If you’ve got one of those high schoolers lying around, you’re realizing you have only a few more years to get them ready to leave your nest. Dig back into the corners of your memory and remember 18 year-old you. You had big plans. Right? And for many of us the plan included jumping right into college. Then you watched your freshman year roommate meander through three majors that first year. You, on the other hand, were right on track. Right?
Kids these days are embracing the notion of a gap year. It has become a right of passage in the UK for generations. A gap year is when a high school senior takes a year or so to do life before entering college. Parents can be hesitant about gap years for a number of reasons, but we’re here to debunk the myths those parents have.
Myth: “My kid will forget how to study.”
If your child is college bound, they’ve been working hard to get the grades necessary to get into your alma mater. Pushing even the best students right into college where they have to adjust to independent study habits—while burnt out—may bring them right back home as a drop out. Students who take a year off report increased energy and enthusiasm for school.
Myth: “My kid won’t get into a good school.”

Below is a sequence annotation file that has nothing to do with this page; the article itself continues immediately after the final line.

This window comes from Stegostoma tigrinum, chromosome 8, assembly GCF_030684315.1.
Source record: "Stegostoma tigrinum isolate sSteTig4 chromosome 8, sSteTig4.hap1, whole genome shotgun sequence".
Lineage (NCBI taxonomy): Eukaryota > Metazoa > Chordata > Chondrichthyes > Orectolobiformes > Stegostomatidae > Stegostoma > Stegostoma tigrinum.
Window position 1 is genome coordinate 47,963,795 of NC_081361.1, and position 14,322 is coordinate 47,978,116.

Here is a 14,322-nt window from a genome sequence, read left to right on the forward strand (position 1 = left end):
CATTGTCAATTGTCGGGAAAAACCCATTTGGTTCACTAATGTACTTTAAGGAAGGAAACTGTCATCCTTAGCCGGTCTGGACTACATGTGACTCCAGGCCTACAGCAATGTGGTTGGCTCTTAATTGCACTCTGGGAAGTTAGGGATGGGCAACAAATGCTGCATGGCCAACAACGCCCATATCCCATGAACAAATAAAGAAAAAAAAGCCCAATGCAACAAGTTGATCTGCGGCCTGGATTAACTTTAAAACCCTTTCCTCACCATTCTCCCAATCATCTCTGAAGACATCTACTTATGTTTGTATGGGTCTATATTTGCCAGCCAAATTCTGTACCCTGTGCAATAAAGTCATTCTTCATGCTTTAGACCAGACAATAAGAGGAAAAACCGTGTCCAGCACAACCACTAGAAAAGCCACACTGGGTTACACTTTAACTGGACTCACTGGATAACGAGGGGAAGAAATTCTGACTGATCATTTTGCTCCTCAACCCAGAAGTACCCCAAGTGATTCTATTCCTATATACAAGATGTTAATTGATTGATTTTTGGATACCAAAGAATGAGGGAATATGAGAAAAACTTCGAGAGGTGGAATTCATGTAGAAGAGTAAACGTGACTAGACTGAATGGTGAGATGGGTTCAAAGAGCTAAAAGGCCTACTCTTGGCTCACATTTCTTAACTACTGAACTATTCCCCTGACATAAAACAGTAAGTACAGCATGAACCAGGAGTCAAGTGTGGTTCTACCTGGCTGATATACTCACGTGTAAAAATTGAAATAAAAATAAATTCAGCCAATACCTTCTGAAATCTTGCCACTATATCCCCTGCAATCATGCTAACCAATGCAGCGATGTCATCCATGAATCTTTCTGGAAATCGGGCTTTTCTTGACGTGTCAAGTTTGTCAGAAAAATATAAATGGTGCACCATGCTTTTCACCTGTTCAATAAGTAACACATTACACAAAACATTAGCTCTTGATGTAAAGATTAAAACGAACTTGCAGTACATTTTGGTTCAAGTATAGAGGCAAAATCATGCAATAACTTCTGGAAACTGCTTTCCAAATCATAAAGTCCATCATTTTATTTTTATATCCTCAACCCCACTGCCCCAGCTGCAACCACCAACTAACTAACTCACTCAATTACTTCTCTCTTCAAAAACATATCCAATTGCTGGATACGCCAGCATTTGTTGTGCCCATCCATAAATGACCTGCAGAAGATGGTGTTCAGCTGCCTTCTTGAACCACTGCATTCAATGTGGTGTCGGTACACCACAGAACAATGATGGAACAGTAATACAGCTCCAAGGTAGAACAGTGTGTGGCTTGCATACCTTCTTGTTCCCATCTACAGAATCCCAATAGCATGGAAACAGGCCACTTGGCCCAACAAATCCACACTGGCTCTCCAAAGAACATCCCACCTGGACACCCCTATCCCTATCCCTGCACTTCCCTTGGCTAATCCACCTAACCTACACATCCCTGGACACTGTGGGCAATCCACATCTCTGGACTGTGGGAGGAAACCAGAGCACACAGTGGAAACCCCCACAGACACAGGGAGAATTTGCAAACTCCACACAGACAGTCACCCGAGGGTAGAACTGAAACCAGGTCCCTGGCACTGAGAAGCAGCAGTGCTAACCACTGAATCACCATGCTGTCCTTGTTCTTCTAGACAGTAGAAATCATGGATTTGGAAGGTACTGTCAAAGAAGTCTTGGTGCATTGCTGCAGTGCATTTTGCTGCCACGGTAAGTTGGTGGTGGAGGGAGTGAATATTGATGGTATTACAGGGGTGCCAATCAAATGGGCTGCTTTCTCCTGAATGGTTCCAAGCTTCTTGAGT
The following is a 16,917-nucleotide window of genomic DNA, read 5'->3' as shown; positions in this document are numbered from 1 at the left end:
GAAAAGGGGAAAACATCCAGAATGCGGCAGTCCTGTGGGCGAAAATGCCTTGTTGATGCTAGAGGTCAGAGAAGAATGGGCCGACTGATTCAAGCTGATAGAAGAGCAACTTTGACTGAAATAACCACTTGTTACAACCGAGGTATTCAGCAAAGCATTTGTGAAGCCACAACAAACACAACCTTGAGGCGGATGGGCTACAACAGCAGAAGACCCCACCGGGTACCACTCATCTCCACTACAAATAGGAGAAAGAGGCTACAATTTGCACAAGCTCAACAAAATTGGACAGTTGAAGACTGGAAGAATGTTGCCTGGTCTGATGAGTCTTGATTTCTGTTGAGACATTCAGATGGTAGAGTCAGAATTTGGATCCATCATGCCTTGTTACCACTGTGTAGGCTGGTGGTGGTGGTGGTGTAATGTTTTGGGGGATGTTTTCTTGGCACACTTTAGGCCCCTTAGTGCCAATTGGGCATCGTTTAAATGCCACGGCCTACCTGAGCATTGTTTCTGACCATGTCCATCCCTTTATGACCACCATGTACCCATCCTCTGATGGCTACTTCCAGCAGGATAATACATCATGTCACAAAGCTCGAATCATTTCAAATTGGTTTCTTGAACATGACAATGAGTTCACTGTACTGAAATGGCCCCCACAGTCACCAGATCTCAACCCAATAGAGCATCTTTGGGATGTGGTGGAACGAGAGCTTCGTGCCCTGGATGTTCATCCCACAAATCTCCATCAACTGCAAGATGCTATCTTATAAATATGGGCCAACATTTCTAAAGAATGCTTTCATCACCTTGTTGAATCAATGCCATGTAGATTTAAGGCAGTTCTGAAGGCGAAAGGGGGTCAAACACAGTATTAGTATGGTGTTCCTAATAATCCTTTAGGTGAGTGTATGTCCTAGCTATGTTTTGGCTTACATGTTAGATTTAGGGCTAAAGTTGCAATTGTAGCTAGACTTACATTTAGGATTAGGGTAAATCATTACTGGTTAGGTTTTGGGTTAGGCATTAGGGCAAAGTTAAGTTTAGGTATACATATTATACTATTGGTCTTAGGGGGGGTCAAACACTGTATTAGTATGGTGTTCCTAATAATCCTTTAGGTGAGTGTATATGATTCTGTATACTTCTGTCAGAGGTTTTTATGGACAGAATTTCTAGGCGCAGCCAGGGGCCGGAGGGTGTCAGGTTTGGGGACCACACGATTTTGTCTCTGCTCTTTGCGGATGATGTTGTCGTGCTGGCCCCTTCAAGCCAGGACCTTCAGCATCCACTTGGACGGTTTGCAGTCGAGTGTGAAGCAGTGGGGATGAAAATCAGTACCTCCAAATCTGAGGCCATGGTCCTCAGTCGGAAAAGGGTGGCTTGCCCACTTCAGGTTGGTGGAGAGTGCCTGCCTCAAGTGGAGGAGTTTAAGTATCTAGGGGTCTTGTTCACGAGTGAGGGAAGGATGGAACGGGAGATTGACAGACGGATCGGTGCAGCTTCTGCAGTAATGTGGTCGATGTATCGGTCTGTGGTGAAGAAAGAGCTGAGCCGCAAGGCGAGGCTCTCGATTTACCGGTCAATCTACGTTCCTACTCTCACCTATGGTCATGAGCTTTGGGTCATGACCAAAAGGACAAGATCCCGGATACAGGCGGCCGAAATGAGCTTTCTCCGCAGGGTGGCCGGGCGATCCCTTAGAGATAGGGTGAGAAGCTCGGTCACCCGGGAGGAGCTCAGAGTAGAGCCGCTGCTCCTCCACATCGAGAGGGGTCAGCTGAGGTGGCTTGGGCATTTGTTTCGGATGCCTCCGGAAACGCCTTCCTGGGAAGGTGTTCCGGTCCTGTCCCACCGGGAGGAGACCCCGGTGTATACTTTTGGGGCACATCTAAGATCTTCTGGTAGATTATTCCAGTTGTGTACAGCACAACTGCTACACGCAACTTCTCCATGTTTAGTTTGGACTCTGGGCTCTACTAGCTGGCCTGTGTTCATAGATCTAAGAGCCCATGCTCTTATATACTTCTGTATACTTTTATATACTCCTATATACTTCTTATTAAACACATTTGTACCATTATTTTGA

Taking a gap year actually can improve the chances of getting into a good school. Many schools allow deferrals for a gap year—or semester—because students who take gap years report higher grade point averages.
Myth: “My kid will fall behind his peers.”
Remember your freshman roommate who changed majors three times? Gap year students typically explore their interests during their time in the real world and come back having discovered their true passions. Gap year students typically don’t change majors, so they end up ahead. And really, what’s the rush to get into the workforce? You know what that’s like.
Myth: “I don’t have the money.”
Gap years can be achieved on any budget. And if you plan it right, you can actually save more money for college before enrolling. Gap years can consist of anything from backpacking Europe to helping an aging grandparent. Gap years are an interest of ours because some students choose to give back to causes they care about; and we think that’s cool.